On December 28th, McAfee Labs unveiled their 2011 Threat Predictions Report, and they’ve listed Geolocation Services as one of the top targets for cybercriminal activity in 2011. Geolocation services particularly include services involving check-in activities which publish your location. Geolocation services include Facebook now, as well as Twitter, Foursquare and Gowalla.
From my perspective, McAfee’s inclusion of geolocation services is unsurprising and perhaps even overdue.
I wrote back in 2007 how geolocation technology is core to click-fraud detection, as well as for credit card sales, banking, and user profile verification.
Just a couple of common risks involving geolocation services involve criminals being able to use your current location information in order to victimize you. Obviously, if a criminal knows where your home is, and you’re involved in a geolocation service which is showing that you’re located in another city or across town, they could rob your home.
Yet another way your location could be used against you would be if a criminal has gotten ahold of one of your credit cards’ information. For instance, if your credit card company sees that you made a purchase in your home town a few hours ago, but there are abruptly some purchases originating from a city a few states away or even in another country, they could freeze the account until you confirm or deny that you are still using the card. There are various means by which online criminals can spoof location, but they’d have to know where you normally would be before this is useful to them.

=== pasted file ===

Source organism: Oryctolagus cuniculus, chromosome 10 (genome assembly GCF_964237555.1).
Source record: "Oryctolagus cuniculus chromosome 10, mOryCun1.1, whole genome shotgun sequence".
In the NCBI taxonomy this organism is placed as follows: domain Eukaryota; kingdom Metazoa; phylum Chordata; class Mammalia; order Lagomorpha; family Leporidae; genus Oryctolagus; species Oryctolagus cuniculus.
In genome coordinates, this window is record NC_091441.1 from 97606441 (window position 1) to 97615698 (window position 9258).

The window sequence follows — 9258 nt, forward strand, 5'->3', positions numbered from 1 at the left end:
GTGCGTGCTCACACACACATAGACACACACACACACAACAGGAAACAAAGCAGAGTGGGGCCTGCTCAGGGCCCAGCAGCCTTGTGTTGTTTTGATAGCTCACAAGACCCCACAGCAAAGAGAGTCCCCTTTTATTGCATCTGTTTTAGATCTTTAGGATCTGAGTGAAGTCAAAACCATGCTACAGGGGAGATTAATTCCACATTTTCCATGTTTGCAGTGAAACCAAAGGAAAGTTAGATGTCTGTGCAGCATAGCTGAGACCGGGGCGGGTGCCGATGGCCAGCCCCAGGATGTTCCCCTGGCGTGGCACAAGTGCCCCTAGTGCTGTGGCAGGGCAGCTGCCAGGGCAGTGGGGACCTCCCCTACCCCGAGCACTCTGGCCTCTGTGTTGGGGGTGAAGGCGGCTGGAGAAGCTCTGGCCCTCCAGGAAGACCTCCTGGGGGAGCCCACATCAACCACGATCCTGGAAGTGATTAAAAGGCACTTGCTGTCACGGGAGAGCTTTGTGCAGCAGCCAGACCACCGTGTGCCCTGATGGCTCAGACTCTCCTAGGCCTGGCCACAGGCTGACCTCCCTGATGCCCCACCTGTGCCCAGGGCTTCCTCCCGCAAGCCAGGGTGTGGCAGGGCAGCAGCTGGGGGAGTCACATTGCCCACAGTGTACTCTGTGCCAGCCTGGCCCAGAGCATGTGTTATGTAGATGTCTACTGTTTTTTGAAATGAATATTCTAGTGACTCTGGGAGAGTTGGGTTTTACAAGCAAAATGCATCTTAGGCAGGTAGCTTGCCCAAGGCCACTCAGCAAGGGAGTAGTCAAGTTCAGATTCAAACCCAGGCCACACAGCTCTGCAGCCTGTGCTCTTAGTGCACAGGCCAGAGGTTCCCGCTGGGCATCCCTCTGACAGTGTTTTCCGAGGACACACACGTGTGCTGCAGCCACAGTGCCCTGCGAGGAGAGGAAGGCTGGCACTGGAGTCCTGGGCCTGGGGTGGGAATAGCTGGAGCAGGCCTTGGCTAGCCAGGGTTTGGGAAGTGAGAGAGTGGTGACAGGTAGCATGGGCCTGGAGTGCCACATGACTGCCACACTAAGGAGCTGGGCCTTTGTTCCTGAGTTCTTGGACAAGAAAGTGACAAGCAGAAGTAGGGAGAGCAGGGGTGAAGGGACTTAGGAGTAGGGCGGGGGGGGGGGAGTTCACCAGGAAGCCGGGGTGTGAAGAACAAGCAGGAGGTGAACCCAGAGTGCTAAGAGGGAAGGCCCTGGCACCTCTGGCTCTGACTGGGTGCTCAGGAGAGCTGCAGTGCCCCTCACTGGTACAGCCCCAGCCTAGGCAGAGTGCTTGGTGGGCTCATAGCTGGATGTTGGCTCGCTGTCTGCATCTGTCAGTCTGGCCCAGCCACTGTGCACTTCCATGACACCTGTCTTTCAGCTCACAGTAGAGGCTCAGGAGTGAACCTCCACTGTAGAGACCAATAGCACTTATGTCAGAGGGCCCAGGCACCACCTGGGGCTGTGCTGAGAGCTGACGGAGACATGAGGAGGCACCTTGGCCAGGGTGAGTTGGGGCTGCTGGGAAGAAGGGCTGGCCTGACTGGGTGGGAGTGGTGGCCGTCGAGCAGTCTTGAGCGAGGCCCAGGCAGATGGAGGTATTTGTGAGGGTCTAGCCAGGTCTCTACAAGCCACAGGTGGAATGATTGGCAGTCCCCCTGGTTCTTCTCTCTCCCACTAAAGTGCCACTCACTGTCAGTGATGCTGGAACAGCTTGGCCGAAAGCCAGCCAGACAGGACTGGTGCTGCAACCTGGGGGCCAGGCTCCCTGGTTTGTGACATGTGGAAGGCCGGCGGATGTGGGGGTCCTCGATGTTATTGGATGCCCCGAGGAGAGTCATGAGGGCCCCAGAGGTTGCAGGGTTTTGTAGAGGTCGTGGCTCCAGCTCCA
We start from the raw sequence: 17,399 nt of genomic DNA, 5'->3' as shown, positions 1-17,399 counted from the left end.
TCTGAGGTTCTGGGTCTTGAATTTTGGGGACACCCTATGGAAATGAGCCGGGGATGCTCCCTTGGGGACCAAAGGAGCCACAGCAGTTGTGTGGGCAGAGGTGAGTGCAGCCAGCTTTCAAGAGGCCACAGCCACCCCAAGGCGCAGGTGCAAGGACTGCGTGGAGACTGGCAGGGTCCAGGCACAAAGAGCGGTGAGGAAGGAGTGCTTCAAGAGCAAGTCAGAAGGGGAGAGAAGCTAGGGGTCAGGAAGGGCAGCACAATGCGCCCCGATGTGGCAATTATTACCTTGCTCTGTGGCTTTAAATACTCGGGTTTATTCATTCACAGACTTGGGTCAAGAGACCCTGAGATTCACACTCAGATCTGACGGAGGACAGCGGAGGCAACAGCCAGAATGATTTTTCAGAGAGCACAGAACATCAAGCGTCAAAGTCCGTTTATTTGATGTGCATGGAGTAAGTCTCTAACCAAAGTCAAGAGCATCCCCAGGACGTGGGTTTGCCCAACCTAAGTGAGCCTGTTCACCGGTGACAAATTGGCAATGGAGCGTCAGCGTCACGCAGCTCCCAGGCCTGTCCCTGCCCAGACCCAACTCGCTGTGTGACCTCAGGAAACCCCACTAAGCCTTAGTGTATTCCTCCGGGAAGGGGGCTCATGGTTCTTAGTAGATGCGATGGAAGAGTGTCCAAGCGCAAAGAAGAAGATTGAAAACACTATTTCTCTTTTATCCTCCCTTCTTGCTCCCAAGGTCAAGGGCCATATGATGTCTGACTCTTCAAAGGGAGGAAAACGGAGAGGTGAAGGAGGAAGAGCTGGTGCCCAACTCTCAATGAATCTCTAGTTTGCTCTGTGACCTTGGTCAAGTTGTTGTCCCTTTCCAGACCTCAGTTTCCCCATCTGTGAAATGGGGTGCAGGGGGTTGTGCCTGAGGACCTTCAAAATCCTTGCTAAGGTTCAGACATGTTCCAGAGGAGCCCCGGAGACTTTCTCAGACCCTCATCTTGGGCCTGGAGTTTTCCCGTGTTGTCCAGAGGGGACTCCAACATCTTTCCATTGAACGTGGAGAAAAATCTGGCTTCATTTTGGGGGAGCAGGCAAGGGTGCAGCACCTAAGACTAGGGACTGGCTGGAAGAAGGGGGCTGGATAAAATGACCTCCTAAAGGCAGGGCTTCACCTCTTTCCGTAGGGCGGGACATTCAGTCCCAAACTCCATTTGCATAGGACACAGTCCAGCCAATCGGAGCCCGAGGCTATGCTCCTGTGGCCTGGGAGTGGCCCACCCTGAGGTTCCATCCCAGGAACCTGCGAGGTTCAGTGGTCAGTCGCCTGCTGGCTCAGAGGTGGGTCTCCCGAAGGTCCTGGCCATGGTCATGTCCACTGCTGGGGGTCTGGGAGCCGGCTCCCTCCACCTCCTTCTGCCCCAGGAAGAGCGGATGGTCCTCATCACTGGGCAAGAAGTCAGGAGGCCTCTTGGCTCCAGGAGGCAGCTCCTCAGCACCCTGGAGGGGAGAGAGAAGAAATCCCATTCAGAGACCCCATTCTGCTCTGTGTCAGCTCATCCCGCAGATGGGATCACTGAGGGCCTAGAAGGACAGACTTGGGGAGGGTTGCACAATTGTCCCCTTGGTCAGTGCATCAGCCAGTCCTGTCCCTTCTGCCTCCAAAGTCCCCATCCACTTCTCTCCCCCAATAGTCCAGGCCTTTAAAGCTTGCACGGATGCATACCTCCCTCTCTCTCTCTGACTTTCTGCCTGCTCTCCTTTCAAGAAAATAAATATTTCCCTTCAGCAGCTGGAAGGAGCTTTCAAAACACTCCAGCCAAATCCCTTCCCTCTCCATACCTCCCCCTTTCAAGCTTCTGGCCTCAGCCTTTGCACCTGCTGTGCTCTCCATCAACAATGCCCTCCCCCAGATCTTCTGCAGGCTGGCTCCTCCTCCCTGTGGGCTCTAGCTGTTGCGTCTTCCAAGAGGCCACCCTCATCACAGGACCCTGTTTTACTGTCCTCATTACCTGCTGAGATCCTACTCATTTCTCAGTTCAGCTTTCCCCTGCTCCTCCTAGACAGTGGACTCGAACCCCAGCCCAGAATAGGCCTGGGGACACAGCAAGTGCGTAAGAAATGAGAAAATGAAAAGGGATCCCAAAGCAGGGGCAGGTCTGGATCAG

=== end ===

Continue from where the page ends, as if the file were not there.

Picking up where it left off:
I’m certain there are many more exploits possible based upon geolocation.
If you want to improve your personal identity security, you probably should avoid participating with geolocation services, or use an alias, or only use such services that allow you to limit the people who access your information to those who you’ve chosen to connect with.
Most people do not know how to properly limit their personal info on the social media sites like Facebook where they publish stuff, so, it could still be a good idea to not disclose location on public sites. For instance, I can do searches via Openbook which shows the location of a great many people who might not be aware that anyone can see their information.
- Twitter Geolocation Randomly Moves Around
- R.I.P. Bookmarking Services
- Lighthouses Becoming Obsolete Due To Geolocation Technology